Bernstein takes another crack at DADT politicking:
[W]hether the new plan will work depends on whether Harry Reid and the Democrats (and House Democrats) are willing to stick around and do it. That, we don't yet know. It may depend, too, on how quickly the tax bill and any other business can be finished. And perhaps Republicans will be able to throw up enough roadblocks to run out the clock, after all.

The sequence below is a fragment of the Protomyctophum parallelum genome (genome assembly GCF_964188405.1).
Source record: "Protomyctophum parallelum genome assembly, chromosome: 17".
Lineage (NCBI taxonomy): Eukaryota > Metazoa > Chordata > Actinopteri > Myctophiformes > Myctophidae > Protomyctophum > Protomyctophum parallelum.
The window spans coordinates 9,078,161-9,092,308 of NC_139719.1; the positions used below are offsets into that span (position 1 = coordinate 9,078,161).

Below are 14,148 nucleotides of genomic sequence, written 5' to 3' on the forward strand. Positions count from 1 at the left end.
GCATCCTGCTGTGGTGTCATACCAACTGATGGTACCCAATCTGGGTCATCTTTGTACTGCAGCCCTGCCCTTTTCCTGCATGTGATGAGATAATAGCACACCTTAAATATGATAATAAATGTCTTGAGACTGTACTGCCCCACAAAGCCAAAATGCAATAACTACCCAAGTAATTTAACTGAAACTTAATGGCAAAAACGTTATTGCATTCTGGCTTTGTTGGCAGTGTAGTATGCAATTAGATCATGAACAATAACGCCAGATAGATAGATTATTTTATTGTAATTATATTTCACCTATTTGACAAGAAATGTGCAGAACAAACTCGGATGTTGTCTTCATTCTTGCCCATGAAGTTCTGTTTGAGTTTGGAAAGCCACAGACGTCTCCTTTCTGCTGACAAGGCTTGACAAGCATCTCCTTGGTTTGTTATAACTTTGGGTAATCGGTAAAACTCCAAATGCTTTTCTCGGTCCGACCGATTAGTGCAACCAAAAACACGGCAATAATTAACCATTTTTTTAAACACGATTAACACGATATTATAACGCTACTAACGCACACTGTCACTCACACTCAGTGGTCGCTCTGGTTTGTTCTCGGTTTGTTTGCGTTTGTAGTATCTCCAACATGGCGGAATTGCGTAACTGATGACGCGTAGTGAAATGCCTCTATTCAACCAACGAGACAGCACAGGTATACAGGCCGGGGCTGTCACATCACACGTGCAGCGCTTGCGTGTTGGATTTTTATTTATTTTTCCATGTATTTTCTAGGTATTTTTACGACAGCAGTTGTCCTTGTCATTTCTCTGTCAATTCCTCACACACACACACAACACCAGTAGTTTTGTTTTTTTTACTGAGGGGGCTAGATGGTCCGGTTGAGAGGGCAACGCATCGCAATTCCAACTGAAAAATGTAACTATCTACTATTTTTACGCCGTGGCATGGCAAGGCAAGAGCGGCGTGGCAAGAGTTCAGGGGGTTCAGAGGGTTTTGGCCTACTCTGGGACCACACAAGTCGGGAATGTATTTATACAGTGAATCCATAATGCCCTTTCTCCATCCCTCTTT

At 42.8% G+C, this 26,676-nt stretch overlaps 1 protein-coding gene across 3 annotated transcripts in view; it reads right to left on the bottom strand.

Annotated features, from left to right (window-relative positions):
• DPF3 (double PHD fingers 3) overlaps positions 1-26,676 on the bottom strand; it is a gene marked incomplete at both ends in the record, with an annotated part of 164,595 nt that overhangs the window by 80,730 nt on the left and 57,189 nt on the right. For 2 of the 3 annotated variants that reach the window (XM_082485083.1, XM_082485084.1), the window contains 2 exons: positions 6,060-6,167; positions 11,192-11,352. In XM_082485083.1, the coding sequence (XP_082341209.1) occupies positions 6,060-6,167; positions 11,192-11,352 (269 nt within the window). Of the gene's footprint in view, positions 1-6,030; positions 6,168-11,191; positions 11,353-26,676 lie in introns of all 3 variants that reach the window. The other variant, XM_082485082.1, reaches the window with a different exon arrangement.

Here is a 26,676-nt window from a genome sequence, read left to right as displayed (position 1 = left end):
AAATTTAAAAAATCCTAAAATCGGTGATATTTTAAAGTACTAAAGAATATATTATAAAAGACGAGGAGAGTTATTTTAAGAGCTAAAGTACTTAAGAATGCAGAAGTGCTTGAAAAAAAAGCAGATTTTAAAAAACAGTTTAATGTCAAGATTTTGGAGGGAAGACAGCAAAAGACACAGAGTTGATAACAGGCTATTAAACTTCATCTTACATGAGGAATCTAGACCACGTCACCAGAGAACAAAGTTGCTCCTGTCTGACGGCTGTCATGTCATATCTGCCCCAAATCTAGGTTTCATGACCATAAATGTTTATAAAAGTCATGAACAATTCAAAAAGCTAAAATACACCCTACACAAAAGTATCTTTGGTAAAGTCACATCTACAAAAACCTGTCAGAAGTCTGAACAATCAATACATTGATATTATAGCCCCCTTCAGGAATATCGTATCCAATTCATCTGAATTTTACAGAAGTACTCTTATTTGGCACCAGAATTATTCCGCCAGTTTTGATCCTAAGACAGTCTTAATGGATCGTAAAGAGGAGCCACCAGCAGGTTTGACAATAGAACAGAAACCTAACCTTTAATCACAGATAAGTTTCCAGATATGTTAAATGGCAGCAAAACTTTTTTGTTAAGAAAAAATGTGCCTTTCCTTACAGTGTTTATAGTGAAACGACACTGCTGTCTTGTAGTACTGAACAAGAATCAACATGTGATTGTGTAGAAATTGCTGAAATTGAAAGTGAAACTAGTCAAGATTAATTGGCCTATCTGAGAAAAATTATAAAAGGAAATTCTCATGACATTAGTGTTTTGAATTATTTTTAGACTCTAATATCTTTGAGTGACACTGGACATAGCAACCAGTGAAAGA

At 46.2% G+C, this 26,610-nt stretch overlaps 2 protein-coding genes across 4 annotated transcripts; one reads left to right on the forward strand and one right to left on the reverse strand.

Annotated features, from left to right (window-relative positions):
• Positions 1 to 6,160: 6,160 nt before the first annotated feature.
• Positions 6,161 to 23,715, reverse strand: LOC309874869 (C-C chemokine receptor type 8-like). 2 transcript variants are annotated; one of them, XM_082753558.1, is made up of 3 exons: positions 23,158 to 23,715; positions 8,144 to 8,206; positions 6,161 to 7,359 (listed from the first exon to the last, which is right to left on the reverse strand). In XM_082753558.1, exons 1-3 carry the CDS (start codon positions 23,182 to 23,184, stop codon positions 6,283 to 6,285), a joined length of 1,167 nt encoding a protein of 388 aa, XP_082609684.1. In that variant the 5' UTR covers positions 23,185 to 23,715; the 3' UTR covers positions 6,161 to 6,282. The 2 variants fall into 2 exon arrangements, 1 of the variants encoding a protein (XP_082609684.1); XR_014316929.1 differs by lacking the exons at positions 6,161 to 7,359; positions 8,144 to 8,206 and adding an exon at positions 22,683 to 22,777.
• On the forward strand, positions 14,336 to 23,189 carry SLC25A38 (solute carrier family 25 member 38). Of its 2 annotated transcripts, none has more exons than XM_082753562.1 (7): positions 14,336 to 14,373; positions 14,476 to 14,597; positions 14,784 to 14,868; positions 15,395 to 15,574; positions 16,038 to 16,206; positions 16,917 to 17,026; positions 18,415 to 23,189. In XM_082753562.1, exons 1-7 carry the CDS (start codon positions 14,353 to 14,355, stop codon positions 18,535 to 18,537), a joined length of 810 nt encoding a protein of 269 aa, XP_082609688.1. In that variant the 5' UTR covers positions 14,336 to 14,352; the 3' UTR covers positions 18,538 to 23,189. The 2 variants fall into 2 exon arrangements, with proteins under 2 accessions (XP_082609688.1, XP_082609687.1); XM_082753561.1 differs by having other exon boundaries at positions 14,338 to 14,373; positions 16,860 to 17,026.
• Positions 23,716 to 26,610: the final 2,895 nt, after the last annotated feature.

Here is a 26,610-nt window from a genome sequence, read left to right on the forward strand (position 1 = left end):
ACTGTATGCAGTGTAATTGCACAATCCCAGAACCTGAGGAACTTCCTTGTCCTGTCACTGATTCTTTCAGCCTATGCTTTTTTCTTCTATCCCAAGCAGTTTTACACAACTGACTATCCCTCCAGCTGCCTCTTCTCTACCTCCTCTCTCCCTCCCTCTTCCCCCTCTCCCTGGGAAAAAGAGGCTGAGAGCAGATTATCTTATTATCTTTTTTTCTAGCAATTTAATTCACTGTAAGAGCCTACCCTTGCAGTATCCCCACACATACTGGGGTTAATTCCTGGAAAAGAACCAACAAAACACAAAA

Meanwhile, the original advantages of bundling repeal with the Defense Authorization bill turned out to have been a flop, or at least half a flop. The idea behind it was always that marginal Senators would be afraid to vote "against the troops" and would therefore vote for the larger bill even if they didn't want to vote for DADT repeal -- and that other Senators who may have wanted DADT repeal but didn't want to vote for it would be spared a separate vote. Perhaps that's worked with some marginal Democrats (all Dems but Manchin voted yes today), but it certainly didn't work with Republicans.